On being a Virgo

It’s not easy being a Virgo. For starters,  you are either the very youngest or the very oldest in the school year, and it scars you for life either way. Secondly, everyone in the world except other Virgos fall so far below your exacting standards, it’s hard to like them. Thirdly, you never get a decent birthday party because everyone is either still on holiday or just got back and has forgotten about your big day.

But the worst thing about being a Virgo is the self imposed rule that you must be Perfect. All. The. Time.

Failure is not an option.

This applies to work, relationships, home maintenance, alphabetising of DVDs/CDs, wardrobe organisation, spice racks, cushions sofas, picture straightening, to-do lists, pet care, parenting, exercising, holding parties, dressing oneself, and anything else you can think of. Unless you can do it fastest, best, first, most, longest – don’t do it at all. 

Of late, I have been a terrible traitor to the cause. I have attended at least two social occasions with a hole in my tights and no manicure. The cous cous in the cupboard is in tupperware without a label.  There are three different piles of filing that need to be done and I haven’t posted my March birthday cards off yet. A lightbulb is out in the living room and the new sofa is sitting off-centre to the rug. In general, the house has been left to its own devices due to a couple of disastrous, time poor months on my part, and the disorganisation is beginning to show. But my Virgoan hackles are up, spying offending pockets of chaos which I am slowly eradicating over a series of late nights when my husband is away so he is not subjected to my anally retentive tidying activities. I have boxed my son’s old clothes in size order (with price lists) ready for a baby sale. The playroom has had a reshuffle and there is now a strict door policy in place regarding the useless bits of junk my son and husband think a)might be fun to play with, b) will come in handy one day c) should be placed on the shelf because the bin was too far to walk to. I have organised the suitcases so they fit in order of size into the under-stairs cupboard. I have reinstated my shoe wardrobe, which fell by the wayside a few years back when for some reason I felt my t-shirts needed the space. A couple of midnight shifts and the result is shoetopia, complete with photos of each pair to assist with search and selection. You would have got a photo but I haven’t finished colour coordinating the boxes yet.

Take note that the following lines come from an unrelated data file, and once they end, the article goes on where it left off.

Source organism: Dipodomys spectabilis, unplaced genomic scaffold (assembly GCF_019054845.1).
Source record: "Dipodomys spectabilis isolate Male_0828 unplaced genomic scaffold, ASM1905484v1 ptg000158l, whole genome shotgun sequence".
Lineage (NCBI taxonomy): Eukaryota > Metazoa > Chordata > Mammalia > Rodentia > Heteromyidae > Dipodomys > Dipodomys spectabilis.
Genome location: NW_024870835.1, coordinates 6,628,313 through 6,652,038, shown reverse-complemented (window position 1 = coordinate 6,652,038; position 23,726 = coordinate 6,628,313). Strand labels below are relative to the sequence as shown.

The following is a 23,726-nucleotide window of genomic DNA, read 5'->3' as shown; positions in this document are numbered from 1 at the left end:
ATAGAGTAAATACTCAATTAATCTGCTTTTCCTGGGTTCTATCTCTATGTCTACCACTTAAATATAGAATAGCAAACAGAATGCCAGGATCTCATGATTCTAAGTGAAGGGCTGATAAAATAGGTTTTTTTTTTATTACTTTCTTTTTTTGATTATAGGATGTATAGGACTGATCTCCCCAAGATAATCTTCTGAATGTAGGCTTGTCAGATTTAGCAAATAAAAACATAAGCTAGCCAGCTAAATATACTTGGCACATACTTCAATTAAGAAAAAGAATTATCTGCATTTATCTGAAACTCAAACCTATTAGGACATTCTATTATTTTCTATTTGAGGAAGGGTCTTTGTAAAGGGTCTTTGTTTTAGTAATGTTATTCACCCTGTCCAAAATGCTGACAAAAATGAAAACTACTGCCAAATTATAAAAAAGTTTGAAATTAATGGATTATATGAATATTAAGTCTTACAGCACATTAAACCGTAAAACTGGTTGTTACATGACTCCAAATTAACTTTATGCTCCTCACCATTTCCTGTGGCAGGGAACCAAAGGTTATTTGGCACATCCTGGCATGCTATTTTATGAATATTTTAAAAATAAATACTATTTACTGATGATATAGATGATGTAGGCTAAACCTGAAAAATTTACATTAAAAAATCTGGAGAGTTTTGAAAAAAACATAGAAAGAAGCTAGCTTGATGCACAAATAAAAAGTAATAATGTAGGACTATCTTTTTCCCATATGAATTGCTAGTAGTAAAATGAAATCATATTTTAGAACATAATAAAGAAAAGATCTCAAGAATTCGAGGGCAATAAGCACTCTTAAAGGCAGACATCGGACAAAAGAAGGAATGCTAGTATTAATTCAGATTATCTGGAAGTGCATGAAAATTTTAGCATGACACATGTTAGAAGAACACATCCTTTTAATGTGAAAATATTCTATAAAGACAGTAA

But everyone, even a Virgo, needs a place of respite. Somewhere where the pressure for straight lines, right angles and colour coordination isn’t so intense, where we can release our inner slob and let it all hang out. You might be fooled into thinking it’s my study, but this is just a room I haven’t got to yet. No, the study is a controlled environment that will take a limited amount of time to put to rights. The real nugget, the secret dust magnet, the water bottle harbouring, crisp packet festering, Virgoan underworld is… my car.

Keeping my car clean has never been a strong point. My first car, an x-reg Mini, was probably the cleanest car I ever had, because there wasn’t enough real estate inside to sustain much in the way of a trash ecosystem. The Astra that took me through my college years, on the other hand, was a pit, the very model of a student car. If you were lucky enough to get a lift, you first had to tackle the EU mountain of empty fag packets that littered the rear footwells (thanks, friends) before possibly being attacked by any number of cassette tapes, essay papers and old McDonalds takeout. The person who stole it and wrote it off in Lewisham car park c. 1996 probably died of toxic shock. Serves them right. Pick a tidy car next time, suckers.

In the late 90s, my car reflected the vaguely chaotic state of my early twenties. I had a couple of flirtations with Ford Fiestas, where the back seat was reserved for sleeping bags, spare knickers, a toolkit and a picnic blanket, various phone chargers and any number of items that ended up in there when I moved house for the 142nd time and never took them inside. Two KAs and another Mini later, and the evidence of wedding event organisation began to pile up in the rubble whilst the boot was handed over to recycled shopping bags and a yoga mat in case of emergencies.

Finally, twenty three years on, I have reached the pinnacle of my car ownership in the form of a RAV4. It is the place where mess goes to die. I offer you a peek into my undercover life as a slob…if you look hard enough you’ll see the yoga mat is still there, just in case.


The back seat and boot of the car, otherwise known as the Kingdom of Lost Things


The passenger footwell. Yes that is an old band aid.


Evidence of my many post-supermarket trip ‘treats’, tucked neatly into the side pocket of the driver’s side.

And a broken umbrella and activity book, just in case my passenger needs some light entertainment, or very poor shelter from ‘all’ the rain.